Update on all things wooly at Blue Pepper Farm

Winter Sheep Bale Grazing at Blue Pepper Farm
Shannon out with the winter flock

One of the things I like best about the Hudson Valley Textile Project is the true community nature of it. And catching up with your neighbors is always rewarding. Writing about our earliest collaboration on the Studio Yarn Project of 2017 made me pick up the phone and check out what she’s up to this winter. Winter is always a little slow on a seasonal dairy farm, if one calls twice daily feeding, in-every-kind-of-high-peaks weather, slow. Shannon was excited about a new bale feeding system that might save them some time and muscle, while at the same time keeping the dairy sheep fleeces acceptably clean of vegetable matter. “VM”, as it is known, is a big problem for gently scoured farm yarns. Traditional feeding methods leave the ewes pushing under a rack of hay with all the chaff simply dropping down onto the fleeces. That chaff only comes out when dissolved with harsh chemicals, not in the softer washes of local mill scouring. It is so disappointing to run your hand across a lovely soft fabric (knit or woven) and feel the scratch of a bit of chaff. Blue Pepper’s solution is “round bale grazing” which allows the sheep to feed off of big round bales while not pushing into, or under, the bales. Shannon seemed quite impressed so far with how it was working as the ewes, (or the ladies) munch their way through 3 round bales every few days.

Blue Pepper Farm yarns for the knitter

The Ladies are all bred for lambing April 1st 2020, with shearing sometime around March 1st. The newly shorn ewes start a new regimen of barn time, out of the weather, and an increased organic grain ration as the unborn lambs start growing in earnest about a month out from lambing. Shannon is offering new lamb tours of Blue Pepper as part of the Farm to Needle Knitting Retreat taking shape at the Bark Eater Inn in Keene, NY.  Set for April 17-19, Meghan Kirkpatrick is planning a weekend of events for knitters, including the new lambs at Blue Pepper. It would be worth going just to hear again that amazing little chuckle that the new moms use to speak to their newborns…. a kind of chuckling grunt full of tenderness, and that you never hear otherwise. Just thinking about it makes me miss my Corriedales.

The retreat will be an opportunity for checking out Blue Pepper yarns, but you can also order directly from Shannon. She’s got her lovely wool-alpaca blend yarn available in both worsted weight and bulky, and each is available in 4 different natural colors. She’s got a dark, dark brown, a grey, a white and a paler brown/white twist. All of it is in 100 gram skeins at $20 each. Usually available at her local summer farmer’s market, Shannon is happy to ship her wool if you contact her through her email, or through Instagram @BluePepper. Blue Pepper is also looking for a farm intern for the 2020 season. Information can be viewed at the Good Food Jobs link below.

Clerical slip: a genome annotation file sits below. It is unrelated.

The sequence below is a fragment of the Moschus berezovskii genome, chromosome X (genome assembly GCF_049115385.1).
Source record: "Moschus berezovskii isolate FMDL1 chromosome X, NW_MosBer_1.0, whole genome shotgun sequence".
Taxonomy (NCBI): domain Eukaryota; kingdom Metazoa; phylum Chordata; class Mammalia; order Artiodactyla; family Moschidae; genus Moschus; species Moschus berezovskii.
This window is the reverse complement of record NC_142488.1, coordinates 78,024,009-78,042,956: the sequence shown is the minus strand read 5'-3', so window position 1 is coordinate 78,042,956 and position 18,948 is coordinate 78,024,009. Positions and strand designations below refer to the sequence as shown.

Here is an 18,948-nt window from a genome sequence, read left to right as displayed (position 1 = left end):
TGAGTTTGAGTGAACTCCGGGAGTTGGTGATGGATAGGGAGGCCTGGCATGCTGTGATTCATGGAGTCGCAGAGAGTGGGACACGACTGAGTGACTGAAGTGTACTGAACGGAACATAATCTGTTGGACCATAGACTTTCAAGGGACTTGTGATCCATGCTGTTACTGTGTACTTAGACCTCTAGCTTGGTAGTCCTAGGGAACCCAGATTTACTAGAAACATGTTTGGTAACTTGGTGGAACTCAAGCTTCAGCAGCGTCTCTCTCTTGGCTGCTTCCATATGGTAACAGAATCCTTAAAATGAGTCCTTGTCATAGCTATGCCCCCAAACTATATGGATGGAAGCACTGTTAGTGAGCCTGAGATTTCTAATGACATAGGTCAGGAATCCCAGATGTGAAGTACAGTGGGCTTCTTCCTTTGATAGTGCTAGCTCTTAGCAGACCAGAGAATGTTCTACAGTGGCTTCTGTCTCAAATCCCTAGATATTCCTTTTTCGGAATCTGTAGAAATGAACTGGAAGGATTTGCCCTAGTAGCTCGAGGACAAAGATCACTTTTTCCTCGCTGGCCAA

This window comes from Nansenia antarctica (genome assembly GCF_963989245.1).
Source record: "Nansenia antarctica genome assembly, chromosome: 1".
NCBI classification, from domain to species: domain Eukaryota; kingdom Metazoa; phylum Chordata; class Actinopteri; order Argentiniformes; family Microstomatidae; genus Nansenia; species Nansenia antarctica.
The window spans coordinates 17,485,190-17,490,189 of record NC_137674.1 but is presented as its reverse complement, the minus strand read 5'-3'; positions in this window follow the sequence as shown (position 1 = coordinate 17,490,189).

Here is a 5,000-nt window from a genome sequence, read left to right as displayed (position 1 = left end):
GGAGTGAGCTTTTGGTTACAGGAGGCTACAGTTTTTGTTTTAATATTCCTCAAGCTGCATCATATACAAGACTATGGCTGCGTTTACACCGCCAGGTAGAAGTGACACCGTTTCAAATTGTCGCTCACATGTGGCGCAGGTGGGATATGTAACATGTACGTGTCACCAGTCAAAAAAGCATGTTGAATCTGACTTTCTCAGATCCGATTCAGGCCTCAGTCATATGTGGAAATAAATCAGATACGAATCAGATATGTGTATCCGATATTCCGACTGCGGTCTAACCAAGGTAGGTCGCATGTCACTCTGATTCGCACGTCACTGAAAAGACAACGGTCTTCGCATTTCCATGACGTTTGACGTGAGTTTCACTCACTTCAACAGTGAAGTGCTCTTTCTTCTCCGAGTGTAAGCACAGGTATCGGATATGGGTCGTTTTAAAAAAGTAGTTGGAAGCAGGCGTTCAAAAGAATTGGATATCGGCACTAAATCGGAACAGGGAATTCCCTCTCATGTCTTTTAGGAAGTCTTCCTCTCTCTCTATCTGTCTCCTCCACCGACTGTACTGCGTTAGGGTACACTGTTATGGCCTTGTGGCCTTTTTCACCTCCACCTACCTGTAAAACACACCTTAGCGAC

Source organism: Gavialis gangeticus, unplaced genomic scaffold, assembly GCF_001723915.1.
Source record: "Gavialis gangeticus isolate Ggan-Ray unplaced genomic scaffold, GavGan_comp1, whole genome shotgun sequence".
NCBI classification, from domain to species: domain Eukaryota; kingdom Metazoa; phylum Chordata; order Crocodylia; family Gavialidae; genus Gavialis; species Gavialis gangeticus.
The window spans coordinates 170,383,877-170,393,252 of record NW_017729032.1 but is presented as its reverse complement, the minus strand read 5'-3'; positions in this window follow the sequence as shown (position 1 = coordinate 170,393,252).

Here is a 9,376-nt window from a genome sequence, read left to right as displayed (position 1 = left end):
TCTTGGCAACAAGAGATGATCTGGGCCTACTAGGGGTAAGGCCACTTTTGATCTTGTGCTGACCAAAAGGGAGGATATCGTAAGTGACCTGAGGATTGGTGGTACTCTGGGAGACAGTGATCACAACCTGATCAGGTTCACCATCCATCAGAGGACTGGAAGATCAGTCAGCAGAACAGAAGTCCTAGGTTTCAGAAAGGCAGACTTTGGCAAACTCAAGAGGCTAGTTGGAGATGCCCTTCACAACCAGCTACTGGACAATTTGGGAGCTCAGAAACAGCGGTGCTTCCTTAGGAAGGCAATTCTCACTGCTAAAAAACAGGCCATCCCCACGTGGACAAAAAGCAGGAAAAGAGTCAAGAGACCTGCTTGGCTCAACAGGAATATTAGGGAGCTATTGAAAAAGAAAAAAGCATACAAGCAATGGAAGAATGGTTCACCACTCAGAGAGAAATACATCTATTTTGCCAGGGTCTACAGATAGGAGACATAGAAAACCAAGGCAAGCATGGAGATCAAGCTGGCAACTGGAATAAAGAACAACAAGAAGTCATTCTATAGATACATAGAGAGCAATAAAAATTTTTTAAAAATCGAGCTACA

Of course, catching up has its own rewards. Shannon and I are getting together towards the end of the month for a sewing day. We both have a little handwoven local wool yardage to play with and are planning on the York Pinafore as a good project for both of us. We’ll take pictures!


About the author

Lilly Marsh

Lilly Marsh Studios can help you bring your fiber ideas to reality. As a farmer growing your own fiber and looking for finished products for resale, a designer looking to source local/regional fibers for private label sales, or some combination between, I can help you through the entire process. If you have raw fiber in hand, the Studio can assist in yarn design for specific projects and shepherd you through the milling process. If you are looking to source fiber, we can help find high quality regional materials suitable for your designs. We have small minimums but can also handle larger orders in a wide variety of bed and camp blankets, throws, wraps, home decor and sewing yardage in our solar powered studio.

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